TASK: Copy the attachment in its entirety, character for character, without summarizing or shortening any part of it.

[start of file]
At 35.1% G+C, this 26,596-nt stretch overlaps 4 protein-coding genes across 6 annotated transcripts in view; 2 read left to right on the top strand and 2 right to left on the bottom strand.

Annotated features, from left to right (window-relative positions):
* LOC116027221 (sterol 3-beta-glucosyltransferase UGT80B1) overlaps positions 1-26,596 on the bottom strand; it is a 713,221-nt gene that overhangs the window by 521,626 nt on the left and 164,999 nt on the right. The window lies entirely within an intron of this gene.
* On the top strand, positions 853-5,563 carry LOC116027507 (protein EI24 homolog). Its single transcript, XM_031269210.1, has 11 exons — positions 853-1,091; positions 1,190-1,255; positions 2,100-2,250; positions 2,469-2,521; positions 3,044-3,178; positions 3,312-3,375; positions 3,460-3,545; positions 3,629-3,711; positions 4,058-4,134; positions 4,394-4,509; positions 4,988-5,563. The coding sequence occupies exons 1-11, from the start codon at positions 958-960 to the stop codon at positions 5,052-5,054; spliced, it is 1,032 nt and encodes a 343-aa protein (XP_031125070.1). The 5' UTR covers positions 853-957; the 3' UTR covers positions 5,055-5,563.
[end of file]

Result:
At 35.1% G+C, this 26,596-nt stretch overlaps 4 protein-coding genes across 6 annotated transcripts in view; 2 read left to right on the top strand and 2 right to left on the bottom strand.

Annotated features, from left to right (window-relative positions):
* LOC116027221 (sterol 3-beta-glucosyltransferase UGT80B1) overlaps positions 1-26,596 on the bottom strand; it is a 713,221-nt gene that overhangs the window by 521,626 nt on the left and 164,999 nt on the right. The window lies entirely within an intron of this gene.
* On the top strand, positions 853-5,563 carry LOC116027507 (protein EI24 homolog). Its single transcript, XM_031269210.1, has 11 exons — positions 853-1,091; positions 1,190-1,255; positions 2,100-2,250; positions 2,469-2,521; positions 3,044-3,178; positions 3,312-3,375; positions 3,460-3,545; positions 3,629-3,711; positions 4,058-4,134; positions 4,394-4,509; positions 4,988-5,563. The coding sequence occupies exons 1-11, from the start codon at positions 958-960 to the stop codon at positions 5,052-5,054; spliced, it is 1,032 nt and encodes a 343-aa protein (XP_031125070.1). The 5' UTR covers positions 853-957; the 3' UTR covers positions 5,055-5,563.